The nine-month battle to find Argyll and Bute’s empty buildings

Argyll and Bute Council may not know how many empty or disused public buildings it is responsible for, the FOI commission has concluded.

The list of empty properties emerged during a frustrating nine-month battle using Freedom of Information legislation, which included an erroneous statement that a building was empty when it was actually used as a shop by an elected councillor, and ended with a Kafka-esque impasse.

Here is how the saga unfolded:

September 2016: A request is made under the Freedom of Information (Scotland) Act for a list of all the council’s empty or disused property, and its value. This request is completely ignored.

November 2016: The council responds to a request to review this failure to respond by providing a list of 23 properties, with a stated value of £2.3m.  This list is believed to be inaccurate so the matter is sent to the Scottish Information Commissioner.

December 2016: After the commissioner’s intervention the council provides a list of further properties which were ‘under offer and as such not on the market’ although still empty and owned by the council.  There are 14 properties on this additional list with a total value of £532,000.

January 2017: The second list of ‘empty’ buildings is found to include a shop unit in Rosneath used as a butcher’s business by Robert MacIntyre, who was then an elected councillor. The council says this was an administrative error and business rates and rent on the property are up to date. Despite this it is decided that the council seems to have provided a full list, so the case with the FOI Commission is dropped in order to avoid unnecessary work for all involved. This is a mistake…

Later in January 2017: It emerges that the Rothesay Academy building on Bute is empty and owned by the council, but wasn’t on the list despite being nominated on a list of the island’s worst buildings by the council’s own officials.

The FOI commission cannot reopen the case, so a fresh inquiry is made…

January 31: A similar list is provided – still no mention of Rothesay Academy, but the butcher’s shop run by a councillor is still there, albeit with the proviso ‘not vacant as tenant is purchasing’.  In fact it wasn’t vacant because it has been used as a shop for many years.

January 31: The council is requested to review the information as it is thought to be inaccurate/incomplete.

February 23: The council’s executive director of customer services Douglas Hendry responds to the request for internal review, saying: “You raised concerns as to potential omissions and correctly gave the example of the former Rothesay Academy Building. On further investigation part of the site has been sold. The main school building and remaining site are vacant and at this point we consider them to have a nil book value. Because the site has been subject to a partial sale this was omitted from the list provided to you and we apologise for this error.”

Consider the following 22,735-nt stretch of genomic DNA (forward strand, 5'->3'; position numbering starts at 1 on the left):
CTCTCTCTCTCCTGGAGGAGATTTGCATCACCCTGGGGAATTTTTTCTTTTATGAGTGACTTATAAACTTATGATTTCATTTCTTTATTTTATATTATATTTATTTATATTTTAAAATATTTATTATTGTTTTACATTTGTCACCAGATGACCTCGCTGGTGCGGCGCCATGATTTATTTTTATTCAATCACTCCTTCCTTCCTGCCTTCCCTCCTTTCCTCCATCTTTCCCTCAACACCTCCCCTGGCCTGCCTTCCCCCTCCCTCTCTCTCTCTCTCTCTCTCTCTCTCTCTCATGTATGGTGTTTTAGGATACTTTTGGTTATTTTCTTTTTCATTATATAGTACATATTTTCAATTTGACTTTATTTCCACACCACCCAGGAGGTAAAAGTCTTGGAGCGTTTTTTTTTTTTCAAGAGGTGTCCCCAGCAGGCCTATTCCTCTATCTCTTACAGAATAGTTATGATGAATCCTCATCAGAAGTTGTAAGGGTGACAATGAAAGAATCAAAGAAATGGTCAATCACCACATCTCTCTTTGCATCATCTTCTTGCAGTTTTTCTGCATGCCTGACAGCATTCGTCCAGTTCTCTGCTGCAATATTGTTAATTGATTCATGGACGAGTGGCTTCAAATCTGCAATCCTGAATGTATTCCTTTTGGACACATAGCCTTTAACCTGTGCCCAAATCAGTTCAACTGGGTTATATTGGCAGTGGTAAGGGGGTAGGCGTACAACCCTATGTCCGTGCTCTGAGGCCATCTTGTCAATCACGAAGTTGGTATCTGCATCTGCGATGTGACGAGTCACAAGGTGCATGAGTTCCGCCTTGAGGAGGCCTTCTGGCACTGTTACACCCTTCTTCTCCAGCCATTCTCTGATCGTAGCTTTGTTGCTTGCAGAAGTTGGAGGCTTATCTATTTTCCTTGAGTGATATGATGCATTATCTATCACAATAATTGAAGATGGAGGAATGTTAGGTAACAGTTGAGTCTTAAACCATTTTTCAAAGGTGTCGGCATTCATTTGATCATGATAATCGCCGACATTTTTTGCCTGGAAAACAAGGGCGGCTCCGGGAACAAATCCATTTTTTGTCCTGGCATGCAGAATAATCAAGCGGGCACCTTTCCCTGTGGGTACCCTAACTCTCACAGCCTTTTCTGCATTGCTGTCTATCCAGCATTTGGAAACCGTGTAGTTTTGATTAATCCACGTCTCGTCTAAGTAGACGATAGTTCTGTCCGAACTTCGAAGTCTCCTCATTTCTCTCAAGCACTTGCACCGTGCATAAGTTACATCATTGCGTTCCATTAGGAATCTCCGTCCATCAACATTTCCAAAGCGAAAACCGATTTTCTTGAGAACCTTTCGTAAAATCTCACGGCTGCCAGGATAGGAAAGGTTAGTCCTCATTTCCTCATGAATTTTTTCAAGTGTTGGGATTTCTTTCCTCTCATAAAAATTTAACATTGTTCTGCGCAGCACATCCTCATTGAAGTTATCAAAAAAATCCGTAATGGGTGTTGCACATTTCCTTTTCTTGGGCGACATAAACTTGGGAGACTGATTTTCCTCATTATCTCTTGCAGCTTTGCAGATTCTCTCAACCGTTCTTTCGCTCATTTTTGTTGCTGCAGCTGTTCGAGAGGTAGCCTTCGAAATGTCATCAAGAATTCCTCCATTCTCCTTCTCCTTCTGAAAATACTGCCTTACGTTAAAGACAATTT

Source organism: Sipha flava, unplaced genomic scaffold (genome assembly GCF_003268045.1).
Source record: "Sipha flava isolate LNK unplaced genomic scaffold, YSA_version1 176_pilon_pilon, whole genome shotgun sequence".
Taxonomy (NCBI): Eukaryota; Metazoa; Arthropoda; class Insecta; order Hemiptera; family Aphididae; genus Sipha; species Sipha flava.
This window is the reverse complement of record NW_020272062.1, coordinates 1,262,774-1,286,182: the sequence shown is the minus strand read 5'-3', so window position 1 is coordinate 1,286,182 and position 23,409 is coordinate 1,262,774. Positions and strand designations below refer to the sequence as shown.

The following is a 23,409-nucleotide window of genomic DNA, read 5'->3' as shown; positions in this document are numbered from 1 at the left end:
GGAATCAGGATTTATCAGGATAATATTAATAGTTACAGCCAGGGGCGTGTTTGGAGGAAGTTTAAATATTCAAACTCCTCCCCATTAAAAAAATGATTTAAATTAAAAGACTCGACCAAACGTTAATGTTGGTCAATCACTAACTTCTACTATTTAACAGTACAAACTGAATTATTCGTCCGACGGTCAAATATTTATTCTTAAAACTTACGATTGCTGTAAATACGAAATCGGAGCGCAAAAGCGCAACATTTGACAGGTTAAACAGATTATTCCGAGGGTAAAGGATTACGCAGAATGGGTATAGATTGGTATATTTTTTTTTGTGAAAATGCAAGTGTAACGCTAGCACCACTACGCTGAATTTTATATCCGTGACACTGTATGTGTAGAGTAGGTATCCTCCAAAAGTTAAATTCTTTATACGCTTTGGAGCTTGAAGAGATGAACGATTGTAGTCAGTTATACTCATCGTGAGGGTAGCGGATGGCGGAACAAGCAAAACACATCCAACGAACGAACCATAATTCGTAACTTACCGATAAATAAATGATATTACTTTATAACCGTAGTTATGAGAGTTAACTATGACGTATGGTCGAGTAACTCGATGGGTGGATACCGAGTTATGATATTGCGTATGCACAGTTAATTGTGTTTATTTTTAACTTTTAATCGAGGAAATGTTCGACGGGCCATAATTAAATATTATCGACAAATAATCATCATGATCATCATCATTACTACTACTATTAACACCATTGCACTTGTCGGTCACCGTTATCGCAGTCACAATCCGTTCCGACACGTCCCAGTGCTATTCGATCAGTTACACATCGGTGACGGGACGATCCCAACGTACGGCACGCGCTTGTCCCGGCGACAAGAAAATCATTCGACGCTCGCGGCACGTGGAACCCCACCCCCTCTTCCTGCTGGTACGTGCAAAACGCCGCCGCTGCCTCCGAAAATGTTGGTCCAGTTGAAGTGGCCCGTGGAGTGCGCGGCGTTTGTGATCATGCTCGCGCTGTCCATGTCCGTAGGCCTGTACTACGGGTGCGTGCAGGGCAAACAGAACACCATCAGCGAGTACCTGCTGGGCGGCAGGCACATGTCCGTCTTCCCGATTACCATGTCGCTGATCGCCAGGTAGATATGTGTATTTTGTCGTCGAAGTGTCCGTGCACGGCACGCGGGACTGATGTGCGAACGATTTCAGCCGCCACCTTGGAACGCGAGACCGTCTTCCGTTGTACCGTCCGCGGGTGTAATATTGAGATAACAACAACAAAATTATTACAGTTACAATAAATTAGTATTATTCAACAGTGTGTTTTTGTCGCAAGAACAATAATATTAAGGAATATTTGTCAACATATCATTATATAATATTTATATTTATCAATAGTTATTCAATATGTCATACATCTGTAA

February 27: The Scottish FOI Commission acknowledges the second request for a decision, which was made after yet another empty property was found not to be on the list – the Castle Lodge Gate House in Dunoon, which was discussed at an area committee meeting last year and is about 400 metres from the house of Dick Walsh, leader of the council at the time.

May 17: Scotland’s FOI Commissioner announces her decision, saying the council has checked its databases and provided all the information it held – although it demonstrably did not provide information which was contained in committee reports.

She states: “The commissioner can only consider what recorded information is actually held by the council and not information it should hold, or what an applicant believes it should hold.

“She notes the searches conducted of the various systems and records in place at the time the request was received, together with the council’s explanations of its own business needs and the records it maintains to meet these.”

She concluded: “On the other hand, it is perhaps unfortunate that some of the context provided above was not offered to Mr Calvert in responding to his request or his requirement for review, with a view to managing his expectations as to the available information.”

My expectations are now well and truly managed.

The commissioner’s decision notice is here: DN078-2017-1

See also these linked stories:

Revealed: The buildings worth £3m that are standing empty

Heritage rotting away – the council’s historic buildings at risk

Yours for £1 – or less: Mapping the empty property owned by our council

Opinion: Our heritage in decay

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5 Trackbacks / Pingbacks

  1. Revealed: The buildings worth £3m that are standing empty – The Lochside Press
  2. Heritage rotting away – the council’s historic buildings at risk – The Lochside Press
  3. Yours for £1 – or less: Mapping the empty property owned by our council – The Lochside Press
  4. Opinion: Our heritage in decay – The Lochside Press
  5. Council’s empty buildings make the agenda after revelations of neglect – The Lochside Press

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